Each day of the war television audiences around the world viewed detailed military film of the destruction and the accuracy and effectiveness of an astounding array of computer- and laser-guided bombs and missiles which had never before been used in any military conflict.

Which was in keeping with his earlier inaugural address:

President Bush called on Americans to "make kinder the face of the nation and gentler the face of the world." He went on to say "A new breeze is blowing, and a world refreshed by freedom seems reborn. The totalitarian era is passing, its old ideas blown away like leaves from an ancient, lifeless tree."

He backed up his "new, refreshed world" pledge when:

He reluctantly attended the [eco] summit, but he refused to sign the biodiversity treaty. He did agree to sign a global warming agreement even though the U.S. was criticized for taking positions in the negotiations that weakened the treaty. President Bush was faulted for failing to take a leadership role in world environmental issues and was accused of undermining the summit.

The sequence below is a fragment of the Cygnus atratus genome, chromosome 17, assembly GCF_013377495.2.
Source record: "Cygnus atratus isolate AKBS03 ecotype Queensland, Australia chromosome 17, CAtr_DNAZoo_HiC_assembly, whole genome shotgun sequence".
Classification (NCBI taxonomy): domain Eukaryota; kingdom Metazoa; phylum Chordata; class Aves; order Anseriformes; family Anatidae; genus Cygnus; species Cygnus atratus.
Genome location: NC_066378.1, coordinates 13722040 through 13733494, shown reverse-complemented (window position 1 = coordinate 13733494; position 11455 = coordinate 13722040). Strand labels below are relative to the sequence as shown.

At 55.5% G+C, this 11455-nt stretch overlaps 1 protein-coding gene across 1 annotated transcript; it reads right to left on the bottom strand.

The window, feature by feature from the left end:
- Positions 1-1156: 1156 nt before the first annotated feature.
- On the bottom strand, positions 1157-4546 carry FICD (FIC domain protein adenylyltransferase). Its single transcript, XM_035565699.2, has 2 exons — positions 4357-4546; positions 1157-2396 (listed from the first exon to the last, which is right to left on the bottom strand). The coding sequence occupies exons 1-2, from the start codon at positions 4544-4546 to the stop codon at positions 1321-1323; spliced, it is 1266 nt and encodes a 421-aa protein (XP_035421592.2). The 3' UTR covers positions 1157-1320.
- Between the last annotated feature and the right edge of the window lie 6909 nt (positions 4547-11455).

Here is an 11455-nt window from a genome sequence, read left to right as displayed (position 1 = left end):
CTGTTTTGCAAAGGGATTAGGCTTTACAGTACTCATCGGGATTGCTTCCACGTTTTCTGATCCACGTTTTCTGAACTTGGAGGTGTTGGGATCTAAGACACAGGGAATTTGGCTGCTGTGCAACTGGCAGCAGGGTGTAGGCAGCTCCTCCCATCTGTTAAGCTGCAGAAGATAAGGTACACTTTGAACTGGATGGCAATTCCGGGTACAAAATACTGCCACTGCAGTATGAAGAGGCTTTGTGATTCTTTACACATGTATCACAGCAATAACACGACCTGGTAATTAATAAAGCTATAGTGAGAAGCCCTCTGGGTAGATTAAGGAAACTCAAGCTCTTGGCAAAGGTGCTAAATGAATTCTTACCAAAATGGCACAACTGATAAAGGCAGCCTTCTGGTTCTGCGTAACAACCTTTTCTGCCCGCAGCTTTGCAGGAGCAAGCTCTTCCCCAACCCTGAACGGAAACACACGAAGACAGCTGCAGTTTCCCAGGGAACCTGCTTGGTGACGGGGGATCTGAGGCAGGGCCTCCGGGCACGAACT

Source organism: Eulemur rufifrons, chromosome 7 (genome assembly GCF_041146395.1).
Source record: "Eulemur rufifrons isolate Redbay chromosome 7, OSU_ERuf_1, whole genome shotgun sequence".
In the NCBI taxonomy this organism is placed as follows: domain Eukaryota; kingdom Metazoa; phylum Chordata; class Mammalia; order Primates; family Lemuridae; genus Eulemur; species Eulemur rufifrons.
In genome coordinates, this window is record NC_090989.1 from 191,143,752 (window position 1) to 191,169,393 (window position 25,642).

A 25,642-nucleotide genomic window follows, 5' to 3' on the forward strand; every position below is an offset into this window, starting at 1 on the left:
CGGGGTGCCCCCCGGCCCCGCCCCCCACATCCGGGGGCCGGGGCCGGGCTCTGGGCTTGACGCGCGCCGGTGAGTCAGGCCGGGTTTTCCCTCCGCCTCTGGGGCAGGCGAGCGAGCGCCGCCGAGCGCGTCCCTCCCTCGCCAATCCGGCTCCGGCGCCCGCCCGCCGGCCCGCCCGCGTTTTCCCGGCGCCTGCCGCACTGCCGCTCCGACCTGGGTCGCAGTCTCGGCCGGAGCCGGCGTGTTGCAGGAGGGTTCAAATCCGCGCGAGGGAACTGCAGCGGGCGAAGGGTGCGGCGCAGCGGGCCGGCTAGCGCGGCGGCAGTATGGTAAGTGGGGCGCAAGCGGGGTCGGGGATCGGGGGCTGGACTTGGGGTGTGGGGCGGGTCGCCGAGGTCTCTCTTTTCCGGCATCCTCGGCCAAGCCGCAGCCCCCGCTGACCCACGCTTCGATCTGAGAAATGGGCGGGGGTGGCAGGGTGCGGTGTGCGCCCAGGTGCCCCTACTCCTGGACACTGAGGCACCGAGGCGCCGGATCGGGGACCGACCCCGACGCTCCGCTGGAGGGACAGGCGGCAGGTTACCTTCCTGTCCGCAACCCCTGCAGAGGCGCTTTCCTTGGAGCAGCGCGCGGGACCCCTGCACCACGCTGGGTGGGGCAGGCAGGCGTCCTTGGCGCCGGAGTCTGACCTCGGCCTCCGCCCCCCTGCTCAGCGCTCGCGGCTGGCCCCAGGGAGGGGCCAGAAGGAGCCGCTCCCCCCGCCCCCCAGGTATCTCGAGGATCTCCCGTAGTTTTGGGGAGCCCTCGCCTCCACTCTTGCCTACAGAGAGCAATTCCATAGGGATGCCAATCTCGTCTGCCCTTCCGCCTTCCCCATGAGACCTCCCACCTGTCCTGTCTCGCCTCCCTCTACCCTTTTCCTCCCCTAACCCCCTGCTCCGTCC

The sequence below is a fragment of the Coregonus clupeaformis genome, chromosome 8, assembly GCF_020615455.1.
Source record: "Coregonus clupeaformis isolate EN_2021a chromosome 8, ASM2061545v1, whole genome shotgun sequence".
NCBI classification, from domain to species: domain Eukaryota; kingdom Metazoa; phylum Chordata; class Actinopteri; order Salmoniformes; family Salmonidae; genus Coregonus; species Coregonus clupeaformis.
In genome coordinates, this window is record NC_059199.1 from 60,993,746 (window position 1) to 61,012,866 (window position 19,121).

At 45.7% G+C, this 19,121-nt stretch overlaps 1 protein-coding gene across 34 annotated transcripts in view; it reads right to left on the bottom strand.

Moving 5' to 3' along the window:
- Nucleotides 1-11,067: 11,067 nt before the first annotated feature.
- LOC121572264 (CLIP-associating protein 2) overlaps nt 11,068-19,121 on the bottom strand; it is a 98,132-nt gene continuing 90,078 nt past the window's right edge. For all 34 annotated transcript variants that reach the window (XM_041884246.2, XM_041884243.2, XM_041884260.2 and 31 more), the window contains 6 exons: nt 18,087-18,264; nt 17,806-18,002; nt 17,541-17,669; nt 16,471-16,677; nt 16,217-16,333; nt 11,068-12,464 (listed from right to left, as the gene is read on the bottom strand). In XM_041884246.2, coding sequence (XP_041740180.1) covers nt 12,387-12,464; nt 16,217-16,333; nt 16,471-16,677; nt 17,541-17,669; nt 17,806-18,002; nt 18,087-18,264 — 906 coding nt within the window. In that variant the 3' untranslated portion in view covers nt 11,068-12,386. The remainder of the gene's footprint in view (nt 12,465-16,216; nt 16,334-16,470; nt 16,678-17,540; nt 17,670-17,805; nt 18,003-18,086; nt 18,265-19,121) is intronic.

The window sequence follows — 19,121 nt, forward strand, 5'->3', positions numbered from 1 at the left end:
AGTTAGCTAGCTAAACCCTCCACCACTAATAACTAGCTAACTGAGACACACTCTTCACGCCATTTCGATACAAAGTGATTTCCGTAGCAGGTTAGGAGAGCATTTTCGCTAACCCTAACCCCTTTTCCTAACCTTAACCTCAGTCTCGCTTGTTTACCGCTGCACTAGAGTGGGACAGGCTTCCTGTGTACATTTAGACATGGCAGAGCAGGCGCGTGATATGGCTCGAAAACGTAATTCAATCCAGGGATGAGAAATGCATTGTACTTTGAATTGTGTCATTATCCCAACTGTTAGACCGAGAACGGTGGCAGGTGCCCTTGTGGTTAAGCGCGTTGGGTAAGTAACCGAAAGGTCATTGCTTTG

George showed his concern for the needs of ordinary Americans in his domestic policy:

Beginning with the threat of war in the Persian Gulf, the price of petro­leum shot up, roiling international markets. With market instability and the approach of possible hostilities, the U.S. economy slipped into reces­sion. When the war ended so quickly, with so few casualties for Americans, there was an immediate burst of optimism and the economy slowly began to turn positive in the spring of 1991.

By summer, however, the huge national debt, the scandalous mismanagement and failure of the Savings and Loans banks, and the still high rates of interest mandated by the Federal Reserve Board brought the enthusiasm to an end.

American business and American consumers had built up historic levels of debt in the 1980s and were using profits and earnings to pay it down. Banks were turning very stringent in their requirements for borrowers, and citizens and businesses alike were curbing new purchases. As a result the economy again began to register negative growth and unemployment rose.

Looking back on his record, Whitney says:

The President had proven himself to be a powerful and convincing international leader. He had, largely through his own personal efforts, conceived, assembled, and effectively led an unprecedented international military coalition against a strong military dictator [… but …] despite all these successes, the American voters insisted on focusing on their own economic insecurities.